Sets and Reps # 4: When to use eccentric training
Here are some thoughts on the subject of eccentric training.
I’ve talked about eccentric training before as a method of developing muscle hypertrophy. With this method you are essentially stressing the muscle with high loads for longer periods of time with the rationale being that it causes more microtrauma. We know that. I think most people are using this method from time to time in their hypertrophy training. But if you do have any questions on eccentrics for hypertrophy then let me know, I’ll be more than happy to give you my thoughts.
I tend to use 5 or 6 second eccentrics for 5-8 reps which are then followed by the concentric movement. I’m not a huge fan of pure eccentrics as much as anything because they need more people to lift the bar up afterwards which in groups can be hard to monitor and logistically challenging. They are also extremely stressful on the nervous system so watch for this if you are using them in your training or with your athletes.
Anyway here’s another couple of times you might choose to use eccentric training in your coaching.
1. Athletic Development:
I hadn’t thought of using eccentric training with athletic development populations until I spoke with Jared Deacon a while ago when he was talking about his super slow method of strength development. Now this is nothing to do with loading; it’s everything to do with learning the movement. Jared used a 7s eccentric with a 7s concentric to help people to learn about the movement, feeling everything about it, all the way through the exercise. This works great with squats.
If you want to learn more from Jared check this out.
I use what I term ‘The Gear System’ in my coaching which is a car driving metaphor that helps people to learn by doing things a little slower. Very effective in beginners and advanced athletes who tend to think they are good enough to do it fast when in fact they are not. So limit them to 1st or 2nd gear and they tend to understand this better.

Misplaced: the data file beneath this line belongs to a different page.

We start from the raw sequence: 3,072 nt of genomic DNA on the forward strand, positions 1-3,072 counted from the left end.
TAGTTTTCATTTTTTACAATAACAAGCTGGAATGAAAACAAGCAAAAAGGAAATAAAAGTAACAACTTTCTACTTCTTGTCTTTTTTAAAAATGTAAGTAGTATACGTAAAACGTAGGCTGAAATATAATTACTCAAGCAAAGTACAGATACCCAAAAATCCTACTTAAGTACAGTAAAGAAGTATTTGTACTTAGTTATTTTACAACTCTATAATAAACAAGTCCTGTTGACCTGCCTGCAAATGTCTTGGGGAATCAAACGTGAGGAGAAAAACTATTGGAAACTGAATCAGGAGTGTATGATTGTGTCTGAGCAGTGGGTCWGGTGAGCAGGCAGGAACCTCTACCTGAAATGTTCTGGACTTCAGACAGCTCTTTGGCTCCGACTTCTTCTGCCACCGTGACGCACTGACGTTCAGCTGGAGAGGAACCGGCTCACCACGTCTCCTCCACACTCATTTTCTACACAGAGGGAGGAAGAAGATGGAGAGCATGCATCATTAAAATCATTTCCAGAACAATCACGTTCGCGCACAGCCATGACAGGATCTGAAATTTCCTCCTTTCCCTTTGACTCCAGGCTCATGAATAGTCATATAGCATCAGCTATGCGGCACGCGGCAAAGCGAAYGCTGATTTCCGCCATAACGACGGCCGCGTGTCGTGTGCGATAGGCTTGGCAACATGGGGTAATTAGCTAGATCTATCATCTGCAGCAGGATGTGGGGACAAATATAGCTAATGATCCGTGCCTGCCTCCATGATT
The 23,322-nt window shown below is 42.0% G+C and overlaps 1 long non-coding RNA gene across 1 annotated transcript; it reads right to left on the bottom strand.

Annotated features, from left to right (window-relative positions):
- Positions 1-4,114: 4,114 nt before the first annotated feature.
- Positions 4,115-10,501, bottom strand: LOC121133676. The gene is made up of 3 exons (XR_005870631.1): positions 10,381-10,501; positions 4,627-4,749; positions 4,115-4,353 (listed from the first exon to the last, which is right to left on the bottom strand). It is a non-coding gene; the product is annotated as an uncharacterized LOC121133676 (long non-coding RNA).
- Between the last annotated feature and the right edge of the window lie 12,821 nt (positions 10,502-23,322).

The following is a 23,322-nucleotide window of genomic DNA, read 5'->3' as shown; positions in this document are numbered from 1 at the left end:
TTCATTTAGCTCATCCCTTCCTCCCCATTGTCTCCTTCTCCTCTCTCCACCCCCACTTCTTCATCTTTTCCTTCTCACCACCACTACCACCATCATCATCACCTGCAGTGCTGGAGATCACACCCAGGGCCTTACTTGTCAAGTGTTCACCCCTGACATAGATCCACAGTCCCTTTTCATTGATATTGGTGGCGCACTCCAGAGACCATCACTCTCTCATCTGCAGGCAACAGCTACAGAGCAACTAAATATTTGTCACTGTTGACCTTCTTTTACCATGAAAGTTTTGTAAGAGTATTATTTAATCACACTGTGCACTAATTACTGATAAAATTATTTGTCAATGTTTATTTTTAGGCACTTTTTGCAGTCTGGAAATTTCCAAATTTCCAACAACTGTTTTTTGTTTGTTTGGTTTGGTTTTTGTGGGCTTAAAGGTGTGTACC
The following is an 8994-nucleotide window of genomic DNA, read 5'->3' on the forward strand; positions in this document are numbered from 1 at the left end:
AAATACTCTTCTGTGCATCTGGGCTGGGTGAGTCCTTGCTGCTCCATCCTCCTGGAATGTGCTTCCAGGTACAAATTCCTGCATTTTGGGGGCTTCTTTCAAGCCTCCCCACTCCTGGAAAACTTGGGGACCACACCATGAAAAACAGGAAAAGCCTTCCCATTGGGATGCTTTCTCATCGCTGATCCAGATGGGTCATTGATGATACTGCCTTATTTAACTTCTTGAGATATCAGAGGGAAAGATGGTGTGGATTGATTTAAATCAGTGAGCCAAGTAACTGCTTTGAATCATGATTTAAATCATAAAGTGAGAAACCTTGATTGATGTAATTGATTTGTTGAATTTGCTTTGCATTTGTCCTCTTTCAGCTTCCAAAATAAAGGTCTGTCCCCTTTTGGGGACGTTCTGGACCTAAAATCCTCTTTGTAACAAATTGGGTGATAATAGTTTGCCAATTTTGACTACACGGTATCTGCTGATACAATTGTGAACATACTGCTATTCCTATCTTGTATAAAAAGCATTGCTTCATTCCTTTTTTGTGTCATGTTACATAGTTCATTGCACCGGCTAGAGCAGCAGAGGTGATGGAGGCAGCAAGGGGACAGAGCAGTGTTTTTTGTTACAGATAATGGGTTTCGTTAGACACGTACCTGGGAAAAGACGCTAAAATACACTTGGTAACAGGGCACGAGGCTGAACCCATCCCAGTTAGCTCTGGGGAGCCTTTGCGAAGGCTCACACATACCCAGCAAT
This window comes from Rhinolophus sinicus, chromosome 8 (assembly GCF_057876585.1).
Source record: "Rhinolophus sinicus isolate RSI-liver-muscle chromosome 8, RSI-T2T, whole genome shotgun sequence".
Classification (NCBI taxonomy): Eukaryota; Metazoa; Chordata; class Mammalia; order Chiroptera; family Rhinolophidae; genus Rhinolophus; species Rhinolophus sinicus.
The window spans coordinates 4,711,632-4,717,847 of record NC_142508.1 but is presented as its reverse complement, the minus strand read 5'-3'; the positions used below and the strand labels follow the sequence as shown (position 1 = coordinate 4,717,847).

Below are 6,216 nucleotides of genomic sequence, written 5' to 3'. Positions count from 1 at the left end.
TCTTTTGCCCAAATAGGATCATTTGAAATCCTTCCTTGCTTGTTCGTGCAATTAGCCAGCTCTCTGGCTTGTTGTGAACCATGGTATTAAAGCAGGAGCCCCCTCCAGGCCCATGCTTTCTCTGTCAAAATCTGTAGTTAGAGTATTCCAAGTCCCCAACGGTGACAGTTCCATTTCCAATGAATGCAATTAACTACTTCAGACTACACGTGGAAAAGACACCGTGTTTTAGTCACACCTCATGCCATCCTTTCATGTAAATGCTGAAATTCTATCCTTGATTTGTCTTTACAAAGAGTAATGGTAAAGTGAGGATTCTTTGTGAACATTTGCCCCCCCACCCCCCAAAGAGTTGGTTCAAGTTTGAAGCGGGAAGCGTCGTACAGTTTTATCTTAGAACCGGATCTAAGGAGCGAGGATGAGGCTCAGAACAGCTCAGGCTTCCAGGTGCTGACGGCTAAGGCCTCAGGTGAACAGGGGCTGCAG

Slow is smooth and smooth is fast!! (This was on the whiteboard in the gym the other day and I thought it was pretty cool. Training slower helps people to learn the nuances of the movement in question)
2. Variation in strength phases:
From a strength perspective eccentrics can help a lot in short phases of 2-3 weeks I’ve found. Take some weight off, come away from your heavy singles and really stress someone with eccentric tension then go back to strength and this variation does create adaptations in my experience. You only need to use 1 or 2 exercises for this, don’t take all the high loading out the programme, just a couple of movements.
3. Rehabilitation/Preventative Work:
There are some decent research and anecdotal evidence to show eccentric exercise can help with tendon strengthening and prehab work. I like to use it for conditioning for the wrists in racquet sports, eccentric single leg squats and calf raises/drops for jumpers and then areas that need to be emphasised in individual cases.
When to incorporate it?
For me, it’s a variation tool, a method to introduce some time under tension when people need it, a learning tool that can be called on in coaching sessions. A rehab tool that can help reduce injuries.
So I like to use it in 3 week phases, picking out certain exercises. In terms of programming, be careful about putting it in when your athletes need to perform that weekend, just like any new addition to the programme. You wouldn’t put a new exercise into the programme just before competitions, same goes here. I’ve made people sore when I shouldn’t have by not introducing it early enough.
Take advantage of free strength first and if your athletes are getting stronger without it, don’t bother with it. Use it as a variation to stimulate gains.
Lifting at 85% and above consistently gets you stronger. Eccentrics are extremely stressful when done at this intensity and you’re more likely to get people doing them well around 75-80%. Do consider the load your putting on the bar, start off lighter.
Let me know if you’ve used eccentrics and what you’ve found,